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if you hadn't acquired any yet i would definitely suggest to go with all High-Speed versions but...
You are totally right and everything makes sense - let´s see if I will throw away 2 regular fans and buy 5 high speed :vendredi:

i like to keep sets of fans identical.
mostly because i have usually grouped them together based on location through fan hubs or splitters and want those groups to share the same profile.
currently my front 3 are sharing a PWM motherboard header's signal through the case's fan hub and i just like knowing that the curve i have in place for that header will be identical for all 3.
their profile is based on CPU temp.

bottom and rear use separate motherboard headers with slightly different profiles.
both are based on GPU temp just because it's usually a couple ° higher than the CPU when the system is being stressed.
Do you have all your fans controlled by UEFI? Or do you use a tool like FanControl?
It provides you with so many different options: E.g. You can create a fan curve for the CPU and another for the GPU to be controlled.
Additionally you can create a MIX (CPU/GPU) curve which can take into account the as one of the options the average temperature of CPU and GPU combined or the max(CPU, GPU) temperature for all your front fans. It is a great tool and I will design my fan curves for my new build with it. Side note: You can just copy every fan curve to any fan, therefore, no splitters/hubs are needed.

I am already looking forward to seeing your fan´s rpms at 65% and 75% PWM.
 
let´s see if I will throw away 2 regular fans and buy 5 high speed
i wouldn't really recommend it unless you notice after the system is built that you would like something a bit more powerful.
and then i would save the standard versions for another build or just sell them locally.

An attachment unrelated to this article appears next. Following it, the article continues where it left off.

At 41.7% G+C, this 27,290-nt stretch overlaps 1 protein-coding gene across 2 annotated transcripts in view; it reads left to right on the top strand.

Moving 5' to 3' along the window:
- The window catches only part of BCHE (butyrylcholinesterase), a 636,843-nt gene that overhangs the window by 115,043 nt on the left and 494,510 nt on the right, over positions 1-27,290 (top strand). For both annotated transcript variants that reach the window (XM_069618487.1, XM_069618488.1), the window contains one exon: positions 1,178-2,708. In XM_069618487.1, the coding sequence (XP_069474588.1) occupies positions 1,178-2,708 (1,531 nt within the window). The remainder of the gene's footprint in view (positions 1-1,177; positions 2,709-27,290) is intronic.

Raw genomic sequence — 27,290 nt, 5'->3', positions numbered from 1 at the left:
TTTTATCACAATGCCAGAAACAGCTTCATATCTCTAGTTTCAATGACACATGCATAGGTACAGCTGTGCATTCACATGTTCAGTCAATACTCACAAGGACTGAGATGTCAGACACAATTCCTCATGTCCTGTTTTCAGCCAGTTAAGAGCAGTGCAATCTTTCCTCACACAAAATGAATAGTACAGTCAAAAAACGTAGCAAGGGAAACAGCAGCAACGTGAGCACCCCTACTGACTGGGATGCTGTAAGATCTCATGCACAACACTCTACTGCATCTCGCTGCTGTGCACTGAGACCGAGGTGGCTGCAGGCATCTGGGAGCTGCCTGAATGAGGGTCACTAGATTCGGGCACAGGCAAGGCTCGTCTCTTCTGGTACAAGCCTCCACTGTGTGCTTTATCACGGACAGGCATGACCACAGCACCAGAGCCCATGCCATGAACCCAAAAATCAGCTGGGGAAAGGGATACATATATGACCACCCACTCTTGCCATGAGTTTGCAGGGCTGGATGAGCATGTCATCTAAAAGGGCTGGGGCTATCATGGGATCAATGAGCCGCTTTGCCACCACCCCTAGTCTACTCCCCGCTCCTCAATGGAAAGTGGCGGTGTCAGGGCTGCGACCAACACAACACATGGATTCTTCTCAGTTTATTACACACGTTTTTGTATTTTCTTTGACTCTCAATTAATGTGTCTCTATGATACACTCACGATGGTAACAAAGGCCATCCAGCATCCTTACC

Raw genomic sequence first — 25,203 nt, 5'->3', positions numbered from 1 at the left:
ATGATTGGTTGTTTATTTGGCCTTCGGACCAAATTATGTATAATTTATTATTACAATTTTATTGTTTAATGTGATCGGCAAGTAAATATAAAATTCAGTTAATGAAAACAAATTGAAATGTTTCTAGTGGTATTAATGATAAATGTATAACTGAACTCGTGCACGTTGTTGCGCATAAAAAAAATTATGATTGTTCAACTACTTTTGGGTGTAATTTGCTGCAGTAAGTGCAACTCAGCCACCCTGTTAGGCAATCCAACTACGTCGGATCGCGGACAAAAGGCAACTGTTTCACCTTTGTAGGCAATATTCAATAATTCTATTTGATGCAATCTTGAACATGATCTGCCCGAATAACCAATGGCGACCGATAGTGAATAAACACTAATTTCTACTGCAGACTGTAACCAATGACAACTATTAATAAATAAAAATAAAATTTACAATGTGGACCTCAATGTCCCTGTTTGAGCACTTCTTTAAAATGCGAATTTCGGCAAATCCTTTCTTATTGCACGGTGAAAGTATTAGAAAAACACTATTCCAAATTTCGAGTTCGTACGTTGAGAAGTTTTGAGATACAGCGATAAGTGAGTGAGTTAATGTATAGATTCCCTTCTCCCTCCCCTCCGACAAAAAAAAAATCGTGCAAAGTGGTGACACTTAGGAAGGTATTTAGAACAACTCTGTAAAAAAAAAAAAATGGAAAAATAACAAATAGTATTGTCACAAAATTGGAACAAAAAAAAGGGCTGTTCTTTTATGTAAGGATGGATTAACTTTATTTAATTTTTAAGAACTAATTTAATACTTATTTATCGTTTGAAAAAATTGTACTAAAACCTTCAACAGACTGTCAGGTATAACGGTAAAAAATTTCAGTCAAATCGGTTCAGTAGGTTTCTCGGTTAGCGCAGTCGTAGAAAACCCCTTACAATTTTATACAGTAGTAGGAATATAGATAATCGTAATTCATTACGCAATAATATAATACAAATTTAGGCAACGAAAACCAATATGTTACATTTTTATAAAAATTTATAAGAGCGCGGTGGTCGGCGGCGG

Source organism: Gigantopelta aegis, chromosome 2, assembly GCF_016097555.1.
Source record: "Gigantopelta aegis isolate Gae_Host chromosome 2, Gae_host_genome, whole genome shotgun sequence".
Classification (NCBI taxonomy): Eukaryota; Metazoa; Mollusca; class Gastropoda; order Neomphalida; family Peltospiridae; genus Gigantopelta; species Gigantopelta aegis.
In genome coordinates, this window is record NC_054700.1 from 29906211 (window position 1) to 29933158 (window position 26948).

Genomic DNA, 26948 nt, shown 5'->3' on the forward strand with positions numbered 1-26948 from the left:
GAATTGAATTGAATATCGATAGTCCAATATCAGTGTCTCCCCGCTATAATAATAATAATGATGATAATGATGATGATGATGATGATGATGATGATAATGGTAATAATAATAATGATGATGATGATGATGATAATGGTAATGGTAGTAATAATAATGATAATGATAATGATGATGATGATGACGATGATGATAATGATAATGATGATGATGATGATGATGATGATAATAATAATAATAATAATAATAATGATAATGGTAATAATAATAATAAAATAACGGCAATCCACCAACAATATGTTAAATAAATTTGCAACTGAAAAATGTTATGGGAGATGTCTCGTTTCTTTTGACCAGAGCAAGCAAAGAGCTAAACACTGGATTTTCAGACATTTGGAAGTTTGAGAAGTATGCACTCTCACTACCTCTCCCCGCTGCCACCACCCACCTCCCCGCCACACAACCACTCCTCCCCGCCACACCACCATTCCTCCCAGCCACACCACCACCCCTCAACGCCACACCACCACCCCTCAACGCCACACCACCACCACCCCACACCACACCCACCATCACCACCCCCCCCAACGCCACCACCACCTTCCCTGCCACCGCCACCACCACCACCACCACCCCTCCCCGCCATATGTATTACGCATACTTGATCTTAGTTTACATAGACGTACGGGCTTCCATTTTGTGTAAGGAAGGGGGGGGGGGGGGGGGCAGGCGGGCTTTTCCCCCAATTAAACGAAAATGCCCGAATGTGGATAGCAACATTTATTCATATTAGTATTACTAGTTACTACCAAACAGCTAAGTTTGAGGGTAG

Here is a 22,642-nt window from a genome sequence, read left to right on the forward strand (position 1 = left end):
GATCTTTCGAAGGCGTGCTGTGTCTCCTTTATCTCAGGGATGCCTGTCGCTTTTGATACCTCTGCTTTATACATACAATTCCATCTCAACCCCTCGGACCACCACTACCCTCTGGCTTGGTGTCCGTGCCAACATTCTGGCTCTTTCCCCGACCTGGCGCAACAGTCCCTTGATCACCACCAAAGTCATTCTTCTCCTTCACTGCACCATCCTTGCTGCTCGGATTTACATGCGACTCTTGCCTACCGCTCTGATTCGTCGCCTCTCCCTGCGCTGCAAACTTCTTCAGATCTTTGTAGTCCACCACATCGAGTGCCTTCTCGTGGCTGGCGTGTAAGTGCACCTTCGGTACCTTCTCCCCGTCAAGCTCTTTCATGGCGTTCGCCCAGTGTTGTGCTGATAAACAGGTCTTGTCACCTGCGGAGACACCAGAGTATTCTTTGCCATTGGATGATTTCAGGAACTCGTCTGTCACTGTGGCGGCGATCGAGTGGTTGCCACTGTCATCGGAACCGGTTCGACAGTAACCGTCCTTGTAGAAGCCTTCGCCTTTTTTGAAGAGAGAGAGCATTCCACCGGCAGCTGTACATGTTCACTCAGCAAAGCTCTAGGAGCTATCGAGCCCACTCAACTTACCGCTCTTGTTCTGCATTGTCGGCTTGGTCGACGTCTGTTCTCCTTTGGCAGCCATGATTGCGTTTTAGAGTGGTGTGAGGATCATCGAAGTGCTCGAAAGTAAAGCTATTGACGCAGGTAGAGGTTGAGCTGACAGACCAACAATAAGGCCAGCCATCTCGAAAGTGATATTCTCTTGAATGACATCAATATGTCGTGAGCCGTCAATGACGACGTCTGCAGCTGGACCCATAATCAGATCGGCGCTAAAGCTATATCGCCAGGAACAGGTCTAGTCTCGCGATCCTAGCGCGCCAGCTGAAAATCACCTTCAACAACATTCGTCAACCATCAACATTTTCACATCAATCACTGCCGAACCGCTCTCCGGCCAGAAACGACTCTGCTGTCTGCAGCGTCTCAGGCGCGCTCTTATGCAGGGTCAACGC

Do you have all your fans controlled by UEFI? Or do you use a tool like FanControl?
i always setup curve profiles in the BIOS for my occupied fan headers but also use motherboard control software for profiles i can access within the OS.
currently using ASUS AI Suite III's FanXpert for that.
do you use a tool like FanControl?
i would always try to avoid having any extra software running when possible.
with the motherboard control software i can set the fan curve profiles and they are stored in onboard memory so nothing needs to be running to keep their status updated.
Side note: You can just copy every fan curve to any fan, therefore, no splitters/hubs are needed.
splitters and/or hubs are needed for many motherboards because they do not offer adequate amount of fan headers.
and why have all the extra visible cable mess when you can route particular fans to a hub that is out of view?
with my front 3x intakes; when i can have a single header controlling these 3 fans that i want to share the same profile it would make no sense to unnecessarily use 2 more motherboard headers and have to have 3 separate profiles when all can just share 1.
looking forward to seeing your fan´s rpms
watching their live RPMs for ~10-20 seconds in each scenario,

front intakes:
30% @ 30° / 45% @ 50° / 65% @ 60°
when idling(25-30°C) = 470-500RPM
stressing the system(50-60°C) = 1015-1050RPM

bottom intake:
35% @ 30° / 50% @ 50° / 75% @ 60°
idling = 550-575RPM
stressing = ~1200RPM

rear exhaust:
40% @ 30° / 55% @ 50° / 75% @ 60°
idling = 650-700RPM
stressing = ~1200RPM

but when comparing to the standard version of these fans you also have to keep in mind that the High-Speed PWM version offers higher airflow and more air pressure at the same RPM as the standard.